While shedding some light on the 4X4 culture in India, Tutu Dhawan, the automotive restoration expert, said, “90% of the buyers don’t even understand what you mean by 4X4. It is only specific. I would say not more than 5% to 10% of people who specifically want a 4X4 and you end up paying a premium price for something which you are not going to use.”

Vinay Piparsania, Former Director – Marketing and Sales, Ford India, believes that each brand has its own sort of presence and superiority or consideration in that category. “So I think that’s where Maruti Suzuki continues to be known as more of a functional vehicle. Not necessarily the best brand in that class, right? It is also because there is no off-roading culture in India and there is no real demand for it. But that’s the reason Thar came into RWD version’s cheaper variant, because ultimately it was delivering only the road presence, not the 4X4 feature.”

In Conclusion

Maruti Suzuki’s Jimny, touted as a global off-roading sensation, finds itself at crossroads in the Indian market. Despite initial aspirations to capture the utility vehicle market and secure the title of the country’s largest SUV maker, the Jimny faces challenges that extend beyond production hiccups and discount strategies.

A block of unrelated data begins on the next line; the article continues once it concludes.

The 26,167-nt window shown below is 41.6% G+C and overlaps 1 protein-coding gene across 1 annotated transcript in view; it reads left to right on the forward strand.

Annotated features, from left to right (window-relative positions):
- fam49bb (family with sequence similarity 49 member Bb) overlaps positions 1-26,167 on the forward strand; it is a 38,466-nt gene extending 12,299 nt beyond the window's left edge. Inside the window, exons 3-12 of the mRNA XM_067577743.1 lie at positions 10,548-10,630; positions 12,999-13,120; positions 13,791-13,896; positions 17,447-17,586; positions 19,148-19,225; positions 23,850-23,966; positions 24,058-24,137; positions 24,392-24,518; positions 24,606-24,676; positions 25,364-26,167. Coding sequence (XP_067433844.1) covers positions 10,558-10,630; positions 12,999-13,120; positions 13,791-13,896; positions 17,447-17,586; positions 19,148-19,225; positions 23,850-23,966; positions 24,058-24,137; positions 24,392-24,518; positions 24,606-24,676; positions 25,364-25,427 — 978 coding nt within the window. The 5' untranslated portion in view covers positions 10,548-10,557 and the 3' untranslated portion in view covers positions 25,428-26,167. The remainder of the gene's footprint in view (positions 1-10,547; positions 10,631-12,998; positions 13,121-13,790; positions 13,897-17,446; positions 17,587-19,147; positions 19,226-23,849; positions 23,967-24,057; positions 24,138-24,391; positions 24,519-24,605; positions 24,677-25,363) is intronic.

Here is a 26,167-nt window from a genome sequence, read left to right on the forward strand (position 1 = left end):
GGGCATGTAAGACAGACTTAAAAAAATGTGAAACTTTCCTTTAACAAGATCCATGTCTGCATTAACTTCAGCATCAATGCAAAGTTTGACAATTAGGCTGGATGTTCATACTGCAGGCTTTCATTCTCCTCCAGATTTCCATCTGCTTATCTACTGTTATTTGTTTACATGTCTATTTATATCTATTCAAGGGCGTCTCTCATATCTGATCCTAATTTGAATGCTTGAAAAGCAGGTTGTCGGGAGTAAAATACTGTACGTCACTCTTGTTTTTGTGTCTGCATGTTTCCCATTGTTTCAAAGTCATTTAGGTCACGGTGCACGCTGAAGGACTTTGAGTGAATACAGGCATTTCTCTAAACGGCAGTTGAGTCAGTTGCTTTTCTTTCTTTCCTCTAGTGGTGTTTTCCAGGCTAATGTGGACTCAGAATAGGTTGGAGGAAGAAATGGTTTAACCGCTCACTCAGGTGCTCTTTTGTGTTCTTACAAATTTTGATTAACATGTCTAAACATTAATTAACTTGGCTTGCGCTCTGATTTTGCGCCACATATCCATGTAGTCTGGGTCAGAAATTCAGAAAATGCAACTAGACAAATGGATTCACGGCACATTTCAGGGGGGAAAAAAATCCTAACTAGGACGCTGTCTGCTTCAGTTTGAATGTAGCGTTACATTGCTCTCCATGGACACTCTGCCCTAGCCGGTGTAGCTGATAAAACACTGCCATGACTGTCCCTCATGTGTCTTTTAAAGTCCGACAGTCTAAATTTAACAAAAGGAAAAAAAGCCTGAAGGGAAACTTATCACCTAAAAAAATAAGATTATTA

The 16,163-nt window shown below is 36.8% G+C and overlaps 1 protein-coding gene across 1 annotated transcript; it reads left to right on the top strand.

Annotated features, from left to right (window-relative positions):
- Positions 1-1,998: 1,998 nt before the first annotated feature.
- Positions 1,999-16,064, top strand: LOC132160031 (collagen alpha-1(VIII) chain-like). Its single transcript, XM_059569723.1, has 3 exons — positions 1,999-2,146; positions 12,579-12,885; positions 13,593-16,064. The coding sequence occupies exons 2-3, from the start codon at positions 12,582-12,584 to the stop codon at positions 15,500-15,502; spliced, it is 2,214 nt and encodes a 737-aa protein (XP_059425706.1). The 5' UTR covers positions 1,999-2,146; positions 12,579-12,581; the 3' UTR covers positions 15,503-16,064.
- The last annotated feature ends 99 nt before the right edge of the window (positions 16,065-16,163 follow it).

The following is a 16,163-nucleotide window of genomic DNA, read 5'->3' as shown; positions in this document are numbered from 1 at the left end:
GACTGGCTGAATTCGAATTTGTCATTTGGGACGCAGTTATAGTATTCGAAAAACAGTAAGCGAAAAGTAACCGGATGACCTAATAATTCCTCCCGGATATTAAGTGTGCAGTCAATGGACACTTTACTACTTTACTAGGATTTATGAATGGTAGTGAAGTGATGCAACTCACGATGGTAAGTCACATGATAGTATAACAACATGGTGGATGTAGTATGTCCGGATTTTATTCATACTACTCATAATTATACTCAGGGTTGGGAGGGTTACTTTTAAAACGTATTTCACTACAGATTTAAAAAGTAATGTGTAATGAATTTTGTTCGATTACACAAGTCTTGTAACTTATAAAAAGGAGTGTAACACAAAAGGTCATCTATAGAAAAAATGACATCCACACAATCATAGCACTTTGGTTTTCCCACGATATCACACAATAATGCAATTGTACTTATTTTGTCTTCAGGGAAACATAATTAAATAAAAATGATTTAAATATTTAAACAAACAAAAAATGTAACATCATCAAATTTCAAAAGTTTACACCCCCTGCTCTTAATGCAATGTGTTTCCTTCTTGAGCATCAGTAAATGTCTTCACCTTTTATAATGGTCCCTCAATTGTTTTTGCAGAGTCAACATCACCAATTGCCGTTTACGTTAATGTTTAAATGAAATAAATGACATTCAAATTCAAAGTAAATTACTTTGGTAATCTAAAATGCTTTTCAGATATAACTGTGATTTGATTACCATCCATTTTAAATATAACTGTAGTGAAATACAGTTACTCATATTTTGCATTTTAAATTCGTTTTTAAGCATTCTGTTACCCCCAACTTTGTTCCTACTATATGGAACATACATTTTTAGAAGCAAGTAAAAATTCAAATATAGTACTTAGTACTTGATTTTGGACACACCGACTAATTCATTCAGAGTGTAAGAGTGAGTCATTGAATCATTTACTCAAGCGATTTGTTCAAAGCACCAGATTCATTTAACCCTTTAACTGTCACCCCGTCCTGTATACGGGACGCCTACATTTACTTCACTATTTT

The Thunderstorm edition’s discounted price, now significantly more affordable than rivals like the Mahindra Thar, has sparked questions about the Indian consumer’s response. Sales data from November reveals a sharp decline, attributed in part to production limitations on automatic transmission vehicles, creating an imbalance in stock.

While Maruti Suzuki emphasizes that demand isn’t the issue, experts argue that higher pricing, niche positioning, and a lack of off-roading culture in India contribute to the model’s struggle. The Jimny’s five-door design, compact dimensions, and standard four-wheel-drive system differentiate it from competitors, potentially impacting its perceived value.

In the broader context, the Jimny’s fate in India is intertwined with the country’s SUV-buying psyche. The average Indian SUV buyer, driven by form rather than function, may be hesitant to embrace a thoroughbred off-roader. The absence of a rear-wheel-drive option and a diesel variant further limit its market appeal.